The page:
A proposed California law could give official standing to Decentralized Autonomous Organizations (DAOs). The bill, known as AB 2150, would provide clarity on how DAOs would be recognized under state law, empowering them to operate legally and with increased legitimacy. If passed, California could become the first state to establish a legal framework for DAOs, potentially paving the way for other states to follow suit. This move could also lead to broader acceptance and mainstream adoption of blockchain-based technology as a whole.
California Could See Legal Framework for Decentralized Autonomous Organizations (DAOs)
California, famed for its tech-friendly attitude, is considering a legal framework around decentralized autonomous organizations (DAOs). Assemblymember Matt Haney of San Francisco introduced Assembly Bill 1229 on Monday, which aims to change the state’s corporate code to include DAOs, blockchain networks, and smart contract protocols. Andreessen Horowitz, a well-known crypto investment firm, and the Crypto Council for Innovation have already thrown their support behind it.
Miles Jennings, General Counsel at a16z crypto, expressed his approval, stating, “We have long been supportive of reasonable regulation that puts guardrails in place while giving innovators the certainty they need to keep building, which is exactly what this legislation does.” California’s support for this kind of framework certainly says a lot for the state as a leader in high-tech.
DAOs are organizational structures where control is distributed among members, with governance tokens used to vote on proposed actions, allowing for a decentralized decision-making process. Assembly Bill 1229 would enable DAOs to incorporate in California and pay taxes, while profiting from better protection for Californians looking to participate in the Web3 economy.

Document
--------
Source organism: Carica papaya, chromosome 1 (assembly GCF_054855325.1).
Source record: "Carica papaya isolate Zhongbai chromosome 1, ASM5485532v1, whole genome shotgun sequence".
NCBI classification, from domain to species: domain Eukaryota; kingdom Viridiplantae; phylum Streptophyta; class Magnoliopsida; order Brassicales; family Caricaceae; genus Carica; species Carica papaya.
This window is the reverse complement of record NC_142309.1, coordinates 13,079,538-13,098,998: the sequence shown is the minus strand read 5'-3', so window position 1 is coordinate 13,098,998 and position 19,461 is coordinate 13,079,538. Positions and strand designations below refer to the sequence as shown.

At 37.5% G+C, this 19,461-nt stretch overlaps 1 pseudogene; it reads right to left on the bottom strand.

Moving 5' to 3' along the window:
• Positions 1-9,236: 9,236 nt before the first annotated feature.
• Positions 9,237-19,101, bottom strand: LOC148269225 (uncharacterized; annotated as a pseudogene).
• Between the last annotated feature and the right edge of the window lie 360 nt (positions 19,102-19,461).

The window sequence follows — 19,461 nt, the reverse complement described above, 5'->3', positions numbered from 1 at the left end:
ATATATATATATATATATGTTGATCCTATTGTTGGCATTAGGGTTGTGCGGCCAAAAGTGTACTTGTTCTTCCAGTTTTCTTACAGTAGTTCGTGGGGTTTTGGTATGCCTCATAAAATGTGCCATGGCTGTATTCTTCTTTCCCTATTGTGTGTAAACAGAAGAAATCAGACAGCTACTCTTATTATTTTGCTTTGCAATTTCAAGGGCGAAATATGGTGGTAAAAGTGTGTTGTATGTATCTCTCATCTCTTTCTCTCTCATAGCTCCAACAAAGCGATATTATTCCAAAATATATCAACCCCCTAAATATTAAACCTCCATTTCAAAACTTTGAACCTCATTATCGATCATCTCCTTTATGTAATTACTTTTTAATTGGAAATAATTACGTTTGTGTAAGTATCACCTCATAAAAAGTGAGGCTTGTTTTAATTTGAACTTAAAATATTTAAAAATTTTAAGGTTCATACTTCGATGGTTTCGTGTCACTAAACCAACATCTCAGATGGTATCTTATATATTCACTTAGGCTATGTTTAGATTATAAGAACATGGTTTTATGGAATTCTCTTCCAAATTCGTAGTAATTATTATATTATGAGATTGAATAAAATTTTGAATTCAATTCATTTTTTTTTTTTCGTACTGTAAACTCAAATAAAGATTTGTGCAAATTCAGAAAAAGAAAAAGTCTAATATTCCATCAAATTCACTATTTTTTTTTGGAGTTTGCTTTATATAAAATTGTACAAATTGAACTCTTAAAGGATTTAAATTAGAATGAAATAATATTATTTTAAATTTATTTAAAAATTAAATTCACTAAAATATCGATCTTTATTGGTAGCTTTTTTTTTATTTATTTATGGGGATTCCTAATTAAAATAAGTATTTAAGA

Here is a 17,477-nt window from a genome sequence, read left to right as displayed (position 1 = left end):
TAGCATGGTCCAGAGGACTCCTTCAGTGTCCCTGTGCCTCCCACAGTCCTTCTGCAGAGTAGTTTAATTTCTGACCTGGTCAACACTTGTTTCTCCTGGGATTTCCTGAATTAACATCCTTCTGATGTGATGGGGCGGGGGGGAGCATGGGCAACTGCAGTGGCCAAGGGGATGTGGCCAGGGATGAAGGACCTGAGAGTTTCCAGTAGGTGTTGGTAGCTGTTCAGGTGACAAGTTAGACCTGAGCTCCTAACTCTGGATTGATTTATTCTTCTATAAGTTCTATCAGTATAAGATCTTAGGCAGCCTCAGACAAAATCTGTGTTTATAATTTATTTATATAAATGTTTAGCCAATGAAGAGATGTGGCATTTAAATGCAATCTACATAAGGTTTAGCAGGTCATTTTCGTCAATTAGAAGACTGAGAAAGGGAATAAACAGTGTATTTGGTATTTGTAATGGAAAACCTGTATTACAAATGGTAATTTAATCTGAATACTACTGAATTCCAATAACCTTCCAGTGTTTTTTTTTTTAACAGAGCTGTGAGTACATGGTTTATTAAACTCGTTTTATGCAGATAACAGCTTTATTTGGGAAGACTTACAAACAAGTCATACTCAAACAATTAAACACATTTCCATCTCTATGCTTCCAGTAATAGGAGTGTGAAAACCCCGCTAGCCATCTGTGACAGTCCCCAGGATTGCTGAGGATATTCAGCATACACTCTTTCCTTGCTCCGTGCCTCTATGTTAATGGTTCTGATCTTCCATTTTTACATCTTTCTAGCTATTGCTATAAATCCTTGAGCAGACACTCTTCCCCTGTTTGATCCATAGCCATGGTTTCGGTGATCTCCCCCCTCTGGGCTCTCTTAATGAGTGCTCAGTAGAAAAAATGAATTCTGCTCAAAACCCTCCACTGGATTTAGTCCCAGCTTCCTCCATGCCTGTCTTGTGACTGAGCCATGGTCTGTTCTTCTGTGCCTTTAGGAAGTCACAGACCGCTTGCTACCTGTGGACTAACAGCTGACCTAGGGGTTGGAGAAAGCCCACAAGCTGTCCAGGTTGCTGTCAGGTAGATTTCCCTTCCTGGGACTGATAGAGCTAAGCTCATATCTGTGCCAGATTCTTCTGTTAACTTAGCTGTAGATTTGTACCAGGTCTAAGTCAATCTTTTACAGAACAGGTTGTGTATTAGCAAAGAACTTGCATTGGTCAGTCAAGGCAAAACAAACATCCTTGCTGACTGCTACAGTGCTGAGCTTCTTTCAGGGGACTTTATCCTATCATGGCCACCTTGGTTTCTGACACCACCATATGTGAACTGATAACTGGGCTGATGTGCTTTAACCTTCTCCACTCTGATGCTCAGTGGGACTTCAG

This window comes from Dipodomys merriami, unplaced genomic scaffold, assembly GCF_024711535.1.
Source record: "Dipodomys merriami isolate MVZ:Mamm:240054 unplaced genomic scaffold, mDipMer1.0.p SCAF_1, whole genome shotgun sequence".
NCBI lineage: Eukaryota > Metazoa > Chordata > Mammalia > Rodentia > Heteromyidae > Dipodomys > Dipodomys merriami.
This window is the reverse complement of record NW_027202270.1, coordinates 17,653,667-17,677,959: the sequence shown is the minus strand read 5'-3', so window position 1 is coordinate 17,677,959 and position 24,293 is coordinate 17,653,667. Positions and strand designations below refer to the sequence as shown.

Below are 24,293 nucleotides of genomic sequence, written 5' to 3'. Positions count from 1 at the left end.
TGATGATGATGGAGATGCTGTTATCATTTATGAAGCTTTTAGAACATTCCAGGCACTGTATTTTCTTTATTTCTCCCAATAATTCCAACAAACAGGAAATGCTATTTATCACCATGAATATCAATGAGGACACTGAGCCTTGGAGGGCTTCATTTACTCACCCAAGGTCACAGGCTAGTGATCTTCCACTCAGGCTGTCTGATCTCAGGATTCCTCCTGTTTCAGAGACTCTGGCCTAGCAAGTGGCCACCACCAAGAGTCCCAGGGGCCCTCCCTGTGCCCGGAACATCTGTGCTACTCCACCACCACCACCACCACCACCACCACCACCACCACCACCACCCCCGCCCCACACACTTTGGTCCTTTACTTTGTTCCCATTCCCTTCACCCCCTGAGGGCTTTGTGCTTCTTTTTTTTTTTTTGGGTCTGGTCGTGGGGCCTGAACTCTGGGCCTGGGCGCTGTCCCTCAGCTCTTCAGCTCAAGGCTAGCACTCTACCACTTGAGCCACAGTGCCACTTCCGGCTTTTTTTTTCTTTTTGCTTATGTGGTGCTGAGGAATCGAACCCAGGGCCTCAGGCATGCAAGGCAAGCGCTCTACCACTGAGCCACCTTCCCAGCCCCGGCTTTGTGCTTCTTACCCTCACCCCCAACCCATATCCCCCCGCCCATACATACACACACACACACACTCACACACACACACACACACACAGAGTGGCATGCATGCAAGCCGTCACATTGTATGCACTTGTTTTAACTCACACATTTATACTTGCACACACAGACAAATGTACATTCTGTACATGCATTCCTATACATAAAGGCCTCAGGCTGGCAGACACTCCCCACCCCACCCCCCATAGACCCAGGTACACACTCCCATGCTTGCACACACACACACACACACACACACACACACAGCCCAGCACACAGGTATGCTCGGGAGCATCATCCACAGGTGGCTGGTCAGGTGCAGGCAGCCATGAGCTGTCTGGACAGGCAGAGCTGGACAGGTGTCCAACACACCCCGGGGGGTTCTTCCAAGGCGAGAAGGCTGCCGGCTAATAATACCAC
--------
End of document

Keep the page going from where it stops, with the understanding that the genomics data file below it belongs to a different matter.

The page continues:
The bill also comes at an opportune moment, with government regulators and officials worldwide regulating cryptocurrency. A crypto crackdown took place in the US after FTX’s collapse in November, led by the Securities and Exchange Commission (SEC) and the Commodity Futures Trading Commission (CFTC). Crypto projects have also been put under the scrutiny of state regulators. Thus, regulation around DAOs and Web3 technology will provide better stability for California’s tech industry, as Haney put it, “It would be devastating to both our economy and our identity as a state to lose California’s place as the world’s tech leader because our laws are not keeping up with the times.”
In conclusion, California is raising the bar, showing the world that it is ready to lead forward in Web3 regulation, with Assembly Bill 1229 as its first piece of legislation aimed at that direction. An informative bill that educates and addresses the complex topic of DAOs, bringing Assembly up to speed, creating certainty, legitimizing DAO’s organizational type, and ensuring appropriate taxation.